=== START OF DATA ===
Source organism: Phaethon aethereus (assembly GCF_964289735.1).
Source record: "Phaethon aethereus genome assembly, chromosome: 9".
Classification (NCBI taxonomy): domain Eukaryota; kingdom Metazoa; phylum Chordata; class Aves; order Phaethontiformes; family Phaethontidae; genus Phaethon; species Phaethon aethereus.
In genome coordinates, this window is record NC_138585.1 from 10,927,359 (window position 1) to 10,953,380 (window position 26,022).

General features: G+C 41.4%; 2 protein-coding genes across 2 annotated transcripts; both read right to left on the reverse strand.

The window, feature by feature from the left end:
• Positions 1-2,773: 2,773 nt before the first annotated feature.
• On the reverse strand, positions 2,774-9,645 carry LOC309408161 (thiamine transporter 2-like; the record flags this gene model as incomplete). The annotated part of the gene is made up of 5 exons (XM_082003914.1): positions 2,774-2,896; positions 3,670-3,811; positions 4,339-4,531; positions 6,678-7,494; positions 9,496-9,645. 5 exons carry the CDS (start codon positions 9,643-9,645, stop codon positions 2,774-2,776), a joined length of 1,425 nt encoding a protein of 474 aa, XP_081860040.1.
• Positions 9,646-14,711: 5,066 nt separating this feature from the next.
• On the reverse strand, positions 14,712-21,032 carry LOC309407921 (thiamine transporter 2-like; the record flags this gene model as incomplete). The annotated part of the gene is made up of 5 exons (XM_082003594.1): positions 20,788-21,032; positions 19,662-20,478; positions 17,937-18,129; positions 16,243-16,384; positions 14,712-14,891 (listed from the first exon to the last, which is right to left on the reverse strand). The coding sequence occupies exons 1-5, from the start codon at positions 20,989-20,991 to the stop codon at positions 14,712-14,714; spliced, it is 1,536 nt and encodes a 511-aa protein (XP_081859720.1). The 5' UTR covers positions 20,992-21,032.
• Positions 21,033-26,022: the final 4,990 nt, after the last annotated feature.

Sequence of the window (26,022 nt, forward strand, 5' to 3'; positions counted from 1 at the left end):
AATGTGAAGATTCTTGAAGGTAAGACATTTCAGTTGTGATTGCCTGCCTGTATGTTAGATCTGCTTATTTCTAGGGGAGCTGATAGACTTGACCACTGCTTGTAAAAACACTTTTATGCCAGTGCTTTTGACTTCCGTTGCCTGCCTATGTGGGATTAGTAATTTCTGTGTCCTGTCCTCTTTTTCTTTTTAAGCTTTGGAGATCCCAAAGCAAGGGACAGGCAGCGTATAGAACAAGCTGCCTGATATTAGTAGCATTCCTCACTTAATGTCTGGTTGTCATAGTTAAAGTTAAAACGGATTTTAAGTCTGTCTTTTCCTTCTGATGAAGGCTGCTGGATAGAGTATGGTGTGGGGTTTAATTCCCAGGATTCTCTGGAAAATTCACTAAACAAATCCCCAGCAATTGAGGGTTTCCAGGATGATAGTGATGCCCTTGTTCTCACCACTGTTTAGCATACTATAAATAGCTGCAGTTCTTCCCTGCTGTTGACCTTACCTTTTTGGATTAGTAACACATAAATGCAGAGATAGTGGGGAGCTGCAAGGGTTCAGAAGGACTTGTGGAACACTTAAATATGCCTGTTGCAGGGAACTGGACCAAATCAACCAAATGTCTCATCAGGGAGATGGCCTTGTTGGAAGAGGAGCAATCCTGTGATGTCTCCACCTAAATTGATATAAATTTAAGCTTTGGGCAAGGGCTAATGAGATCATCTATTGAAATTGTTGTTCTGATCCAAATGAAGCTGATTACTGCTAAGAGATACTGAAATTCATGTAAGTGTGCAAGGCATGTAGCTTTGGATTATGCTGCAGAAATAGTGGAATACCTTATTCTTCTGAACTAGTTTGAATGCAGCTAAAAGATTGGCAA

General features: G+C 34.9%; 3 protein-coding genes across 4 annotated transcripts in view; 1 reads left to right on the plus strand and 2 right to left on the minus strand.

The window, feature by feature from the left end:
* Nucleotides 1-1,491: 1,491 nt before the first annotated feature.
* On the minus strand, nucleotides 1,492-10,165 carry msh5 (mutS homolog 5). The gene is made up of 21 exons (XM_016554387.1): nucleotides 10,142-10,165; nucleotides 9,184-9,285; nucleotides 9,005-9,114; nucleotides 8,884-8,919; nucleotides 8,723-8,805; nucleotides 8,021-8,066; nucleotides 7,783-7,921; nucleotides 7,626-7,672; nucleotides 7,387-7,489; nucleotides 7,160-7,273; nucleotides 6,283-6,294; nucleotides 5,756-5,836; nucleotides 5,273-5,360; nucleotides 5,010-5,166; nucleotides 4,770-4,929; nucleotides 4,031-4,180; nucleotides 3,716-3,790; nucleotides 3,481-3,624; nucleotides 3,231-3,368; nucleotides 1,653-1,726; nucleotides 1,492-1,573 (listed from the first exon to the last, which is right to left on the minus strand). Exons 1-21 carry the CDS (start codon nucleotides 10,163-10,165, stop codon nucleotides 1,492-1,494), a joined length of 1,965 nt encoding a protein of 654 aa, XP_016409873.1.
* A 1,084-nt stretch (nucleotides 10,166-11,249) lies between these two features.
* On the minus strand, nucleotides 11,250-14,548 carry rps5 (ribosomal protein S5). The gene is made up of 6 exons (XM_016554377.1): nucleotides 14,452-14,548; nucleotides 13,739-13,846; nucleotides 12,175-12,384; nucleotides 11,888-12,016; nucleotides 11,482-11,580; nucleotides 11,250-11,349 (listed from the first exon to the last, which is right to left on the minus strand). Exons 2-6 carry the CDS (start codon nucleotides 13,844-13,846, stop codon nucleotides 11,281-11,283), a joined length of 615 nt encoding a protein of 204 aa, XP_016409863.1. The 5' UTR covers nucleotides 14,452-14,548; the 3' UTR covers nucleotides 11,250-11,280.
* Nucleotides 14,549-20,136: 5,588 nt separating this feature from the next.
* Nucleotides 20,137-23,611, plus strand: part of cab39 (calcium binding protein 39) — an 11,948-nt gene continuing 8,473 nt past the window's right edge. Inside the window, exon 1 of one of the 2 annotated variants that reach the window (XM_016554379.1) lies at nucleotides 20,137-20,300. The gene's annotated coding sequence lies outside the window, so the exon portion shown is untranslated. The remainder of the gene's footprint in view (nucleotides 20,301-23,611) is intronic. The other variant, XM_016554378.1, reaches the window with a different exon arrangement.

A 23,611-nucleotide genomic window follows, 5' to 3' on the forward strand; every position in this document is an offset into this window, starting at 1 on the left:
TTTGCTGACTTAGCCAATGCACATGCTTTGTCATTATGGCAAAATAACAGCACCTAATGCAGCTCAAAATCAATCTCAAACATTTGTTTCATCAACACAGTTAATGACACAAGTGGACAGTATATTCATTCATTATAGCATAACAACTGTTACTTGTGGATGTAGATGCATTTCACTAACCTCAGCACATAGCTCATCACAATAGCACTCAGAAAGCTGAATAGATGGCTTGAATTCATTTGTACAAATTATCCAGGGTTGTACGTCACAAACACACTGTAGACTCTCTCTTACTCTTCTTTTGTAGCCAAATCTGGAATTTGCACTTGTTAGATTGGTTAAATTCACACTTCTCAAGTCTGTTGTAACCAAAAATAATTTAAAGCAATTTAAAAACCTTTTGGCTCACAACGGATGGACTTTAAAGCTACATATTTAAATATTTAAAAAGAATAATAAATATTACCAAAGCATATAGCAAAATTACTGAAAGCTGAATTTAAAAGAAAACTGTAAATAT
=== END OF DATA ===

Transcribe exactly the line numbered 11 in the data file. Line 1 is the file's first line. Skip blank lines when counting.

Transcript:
• Positions 21,033-26,022: the final 4,990 nt, after the last annotated feature.